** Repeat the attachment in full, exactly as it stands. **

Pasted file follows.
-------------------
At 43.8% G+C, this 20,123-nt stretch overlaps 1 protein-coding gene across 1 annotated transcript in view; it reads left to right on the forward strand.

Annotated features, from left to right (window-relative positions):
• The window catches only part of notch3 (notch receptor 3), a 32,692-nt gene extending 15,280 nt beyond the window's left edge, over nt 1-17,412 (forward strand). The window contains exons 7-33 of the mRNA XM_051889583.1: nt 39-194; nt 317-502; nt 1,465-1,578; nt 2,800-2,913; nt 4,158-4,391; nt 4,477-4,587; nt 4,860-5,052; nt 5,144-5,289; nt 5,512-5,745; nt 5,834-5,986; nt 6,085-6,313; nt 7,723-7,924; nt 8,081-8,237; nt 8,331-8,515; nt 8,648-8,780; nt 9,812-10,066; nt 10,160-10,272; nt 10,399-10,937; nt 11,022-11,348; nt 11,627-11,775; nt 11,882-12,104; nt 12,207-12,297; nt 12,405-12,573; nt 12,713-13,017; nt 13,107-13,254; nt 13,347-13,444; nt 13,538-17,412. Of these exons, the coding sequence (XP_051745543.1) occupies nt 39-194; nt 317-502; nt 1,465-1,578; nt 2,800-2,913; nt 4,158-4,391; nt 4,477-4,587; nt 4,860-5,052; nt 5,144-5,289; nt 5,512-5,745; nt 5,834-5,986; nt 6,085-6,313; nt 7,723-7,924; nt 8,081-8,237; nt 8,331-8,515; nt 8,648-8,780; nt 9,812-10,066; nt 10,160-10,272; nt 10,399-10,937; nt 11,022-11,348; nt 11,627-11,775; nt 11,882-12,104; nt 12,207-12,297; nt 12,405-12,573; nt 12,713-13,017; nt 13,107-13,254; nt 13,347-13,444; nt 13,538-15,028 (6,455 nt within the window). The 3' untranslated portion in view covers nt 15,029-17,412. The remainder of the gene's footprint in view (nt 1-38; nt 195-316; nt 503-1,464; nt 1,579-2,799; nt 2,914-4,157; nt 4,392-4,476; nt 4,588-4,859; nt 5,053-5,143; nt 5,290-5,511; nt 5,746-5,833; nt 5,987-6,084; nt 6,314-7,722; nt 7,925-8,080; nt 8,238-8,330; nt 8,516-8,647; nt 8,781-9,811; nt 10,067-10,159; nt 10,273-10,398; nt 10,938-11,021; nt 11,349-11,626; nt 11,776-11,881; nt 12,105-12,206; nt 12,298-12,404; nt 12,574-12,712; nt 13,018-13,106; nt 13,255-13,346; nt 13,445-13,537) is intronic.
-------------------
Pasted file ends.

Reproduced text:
At 43.8% G+C, this 20,123-nt stretch overlaps 1 protein-coding gene across 1 annotated transcript in view; it reads left to right on the forward strand.

Annotated features, from left to right (window-relative positions):
• The window catches only part of notch3 (notch receptor 3), a 32,692-nt gene extending 15,280 nt beyond the window's left edge, over nt 1-17,412 (forward strand). The window contains exons 7-33 of the mRNA XM_051889583.1: nt 39-194; nt 317-502; nt 1,465-1,578; nt 2,800-2,913; nt 4,158-4,391; nt 4,477-4,587; nt 4,860-5,052; nt 5,144-5,289; nt 5,512-5,745; nt 5,834-5,986; nt 6,085-6,313; nt 7,723-7,924; nt 8,081-8,237; nt 8,331-8,515; nt 8,648-8,780; nt 9,812-10,066; nt 10,160-10,272; nt 10,399-10,937; nt 11,022-11,348; nt 11,627-11,775; nt 11,882-12,104; nt 12,207-12,297; nt 12,405-12,573; nt 12,713-13,017; nt 13,107-13,254; nt 13,347-13,444; nt 13,538-17,412. Of these exons, the coding sequence (XP_051745543.1) occupies nt 39-194; nt 317-502; nt 1,465-1,578; nt 2,800-2,913; nt 4,158-4,391; nt 4,477-4,587; nt 4,860-5,052; nt 5,144-5,289; nt 5,512-5,745; nt 5,834-5,986; nt 6,085-6,313; nt 7,723-7,924; nt 8,081-8,237; nt 8,331-8,515; nt 8,648-8,780; nt 9,812-10,066; nt 10,160-10,272; nt 10,399-10,937; nt 11,022-11,348; nt 11,627-11,775; nt 11,882-12,104; nt 12,207-12,297; nt 12,405-12,573; nt 12,713-13,017; nt 13,107-13,254; nt 13,347-13,444; nt 13,538-15,028 (6,455 nt within the window). The 3' untranslated portion in view covers nt 15,029-17,412. The remainder of the gene's footprint in view (nt 1-38; nt 195-316; nt 503-1,464; nt 1,579-2,799; nt 2,914-4,157; nt 4,392-4,476; nt 4,588-4,859; nt 5,053-5,143; nt 5,290-5,511; nt 5,746-5,833; nt 5,987-6,084; nt 6,314-7,722; nt 7,925-8,080; nt 8,238-8,330; nt 8,516-8,647; nt 8,781-9,811; nt 10,067-10,159; nt 10,273-10,398; nt 10,938-11,021; nt 11,349-11,626; nt 11,776-11,881; nt 12,105-12,206; nt 12,298-12,404; nt 12,574-12,712; nt 13,018-13,106; nt 13,255-13,346; nt 13,445-13,537) is intronic.